Health & Medical Diabetes

Relationship of HbA1c and All-cause Mortality in T2DM

Relationship of HbA1c and All-cause Mortality in T2DM

Discussion


The impact of HbA1c variability and of an absolute change in HbA1c during 22–26 months differed with the index HbA1c level. In this population-based observational study among Danish individuals with type 2 diabetes, we found that HbA1c variability was associated with mortality irrespective of the magnitude of absolute change in HbA1c and index HbA1c for those with an index HbA1c≤8%. In general, a higher HbA1c variability or a decrease in HbA1c level was associated with increased mortality for individuals with an index HbA1c≤8%. For individuals with an index HbA1c>8% we found no association between HbA1c variability and mortality, but a linear relationship was identified between absolute change in HbA1c and mortality, with the lowest mortality for greatest decline in HbA1c.

To the best of our knowledge, evidence with respect to associations between HbA1c variability and mortality is limited to one study among 881 participants revealing SD and CV of HbA1c measurements, assessed every 2–4 months, to be independently associated with all-cause mortality, and with a tendency of stronger associations in participants with a mean HbA1c below 7.3% (56 mmol/mol) (the median HbA1c value in the study). This contradicts our finding among individuals with index HbA1c>8% (64 mmol/mol) where no association between HbA1c variability and mortality could be identified. However, they analyzed independency of mean HbA1c while ignoring any trend in HbA1c, whereas we analyzed independency of index HbA1c and absolute change in HbA1c. A Korean study investigated associations between HbA1c variability and intima-media thickness. The predominant cause of death in type 2 diabetes is cardiovascular disease, and carotid intima-media thickness is a well-established index of early atherosclerosis, which is widely used as a surrogate marker of cardiovascular disease. Among individuals with an index HbA1c≤8% (64 mmol/mol), we found an association between HbA1c variability and mortality quite independent of index HbA1c and absolute change in HbA1c; this is in contrast to the Korean study, where no independent association between HbA1c variability and intima-media thickness was found. However, they analyzed independency of index HbA1c and mean HbA1c while ignoring any trend in HbA1c, whereas we analyzed independency of index HbA1c and absolute change in HbA1c. Likewise, they defined HbA1c variability in terms of SD to the mean HbA1c, whereas we defined HbA1c variability as absolute value residuals to the line connecting index HbA1c and closing HbA1c. When defining HbA1c variability as the SD to the mean HbA1c, a steady linear change in HbA1c will entail a high SD value, which we would suggest should not be considered as an indication of a high fluctuation in HbA1c. However, secondary analyses in our population replacing HbA1c variability with SD did not change the results of why a different definition of HbA1c variability is unlikely to be the cause of the dissimilar findings. For individuals with an index HbA1c>8% (64 mmol/mol), our results agreed with the Korean study, as we found no association between HbA1c variability and mortality. Recent studies of associations between HbA1c variability and development of microalbuminuria, progression of nephropathy, and incidence of cardiovascular disease demonstrated HbA1c variability to be an independent risk factor. However, the definition of HbA1c variability was similar to that of the Korean study, and not to the one used in our study. Their analyses also differed as they did not include index HbA1c and used the classic Cox proportional regression analysis in contrast to our modeling with restricted cubic splines. Restricted cubic splines modeling allows piecewise cubic polynomial shapes between knots, unlike the classic Cox proportional hazard regression in which linear relationships are assumed. Whether similar statistical modeling would have produced similar results is unknown. However, in our observational study, it is intriguing why the association between high variability in HbA1c and mortality only holds for individuals with an index HbA1c below a certain level. Perhaps a persistent high glycemic load outweighs the harm of high variability. Future research should address this and clarify the pathway.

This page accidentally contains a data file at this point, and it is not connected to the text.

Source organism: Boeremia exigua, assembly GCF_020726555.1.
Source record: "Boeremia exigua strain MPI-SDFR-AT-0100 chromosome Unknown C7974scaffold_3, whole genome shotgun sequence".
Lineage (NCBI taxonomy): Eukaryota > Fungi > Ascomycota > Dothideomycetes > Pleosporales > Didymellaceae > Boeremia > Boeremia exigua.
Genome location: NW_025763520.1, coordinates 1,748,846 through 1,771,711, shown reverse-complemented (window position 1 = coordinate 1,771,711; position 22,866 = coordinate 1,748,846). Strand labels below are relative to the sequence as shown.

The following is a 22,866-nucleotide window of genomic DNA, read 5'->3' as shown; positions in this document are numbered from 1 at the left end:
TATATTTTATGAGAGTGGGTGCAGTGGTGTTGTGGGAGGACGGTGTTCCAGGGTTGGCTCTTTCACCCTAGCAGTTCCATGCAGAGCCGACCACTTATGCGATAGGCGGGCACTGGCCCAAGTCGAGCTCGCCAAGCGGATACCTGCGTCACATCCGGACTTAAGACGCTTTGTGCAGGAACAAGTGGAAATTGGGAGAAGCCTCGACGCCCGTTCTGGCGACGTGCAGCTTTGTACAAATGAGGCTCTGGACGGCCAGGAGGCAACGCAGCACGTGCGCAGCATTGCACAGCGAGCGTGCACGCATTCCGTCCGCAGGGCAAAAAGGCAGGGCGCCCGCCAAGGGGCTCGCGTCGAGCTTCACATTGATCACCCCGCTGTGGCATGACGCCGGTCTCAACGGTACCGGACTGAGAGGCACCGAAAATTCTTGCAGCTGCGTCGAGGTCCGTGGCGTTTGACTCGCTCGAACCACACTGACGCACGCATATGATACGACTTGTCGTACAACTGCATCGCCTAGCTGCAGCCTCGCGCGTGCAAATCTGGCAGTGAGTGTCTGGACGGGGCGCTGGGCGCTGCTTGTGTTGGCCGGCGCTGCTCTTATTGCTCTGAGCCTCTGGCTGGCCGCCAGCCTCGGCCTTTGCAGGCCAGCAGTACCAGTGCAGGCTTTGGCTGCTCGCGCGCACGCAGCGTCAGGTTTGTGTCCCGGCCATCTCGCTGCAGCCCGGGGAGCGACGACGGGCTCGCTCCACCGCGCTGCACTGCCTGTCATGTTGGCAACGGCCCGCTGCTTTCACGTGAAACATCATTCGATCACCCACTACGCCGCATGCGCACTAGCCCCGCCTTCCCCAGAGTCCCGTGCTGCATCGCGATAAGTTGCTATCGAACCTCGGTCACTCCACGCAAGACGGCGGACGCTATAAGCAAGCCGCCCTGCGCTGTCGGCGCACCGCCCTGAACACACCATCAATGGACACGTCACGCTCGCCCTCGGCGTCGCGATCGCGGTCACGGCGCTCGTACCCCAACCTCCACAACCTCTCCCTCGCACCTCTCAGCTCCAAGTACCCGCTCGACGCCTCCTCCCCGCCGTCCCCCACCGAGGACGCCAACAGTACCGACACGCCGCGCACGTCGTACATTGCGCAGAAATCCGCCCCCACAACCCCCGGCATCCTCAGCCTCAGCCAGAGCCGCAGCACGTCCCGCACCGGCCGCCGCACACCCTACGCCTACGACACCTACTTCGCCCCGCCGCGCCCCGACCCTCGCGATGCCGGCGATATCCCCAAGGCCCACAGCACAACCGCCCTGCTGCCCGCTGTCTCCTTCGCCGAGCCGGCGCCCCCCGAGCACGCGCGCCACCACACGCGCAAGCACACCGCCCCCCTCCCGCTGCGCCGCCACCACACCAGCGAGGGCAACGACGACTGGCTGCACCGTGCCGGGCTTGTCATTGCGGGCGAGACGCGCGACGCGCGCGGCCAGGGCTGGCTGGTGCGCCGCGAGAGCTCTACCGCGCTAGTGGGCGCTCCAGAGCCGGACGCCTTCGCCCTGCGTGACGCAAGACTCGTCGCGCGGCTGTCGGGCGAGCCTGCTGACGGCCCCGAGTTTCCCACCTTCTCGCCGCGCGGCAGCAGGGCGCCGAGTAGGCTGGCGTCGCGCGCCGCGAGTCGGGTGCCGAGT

Meta-analyses of randomized controlled trials have demonstrated no association between mortality and intensive glycemic control as measured by the HbA1c level, but as far as we know, studies investigating associations between individual absolute change in HbA1c and mortality are limited to a post hoc analysis of data from the ACCORD trial. The ACCORD study found no association between mortality and change in HbA1c in the standard treatment group, but demonstrated an increased mortality in the intensively treated group for participants whose HbA1c declined little or not at all. This contradicts our findings of an association between a decrease in HbA1c and increased mortality among people with an index HbA1c ≤8% (64 mmol/mol) and a linear relationship between absolute change in HbA1c and mortality for people with index HbA1c>8% (64 mmol/mol). However, only people with type 2 diabetes and either a prior cardiovascular event or other evidence of high cardiovascular risk were enrolled in the ACCORD study, and their analysis did not include information on HbA1c variability. For individuals with an index HbA1c≤8% (64 mmol/mol), we found HbA1c variability to have an association with mortality, independent of the index level, and absolute change in HbA1c, which may indicate that it is important to include this information in analyses of the impact of HbA1c on mortality.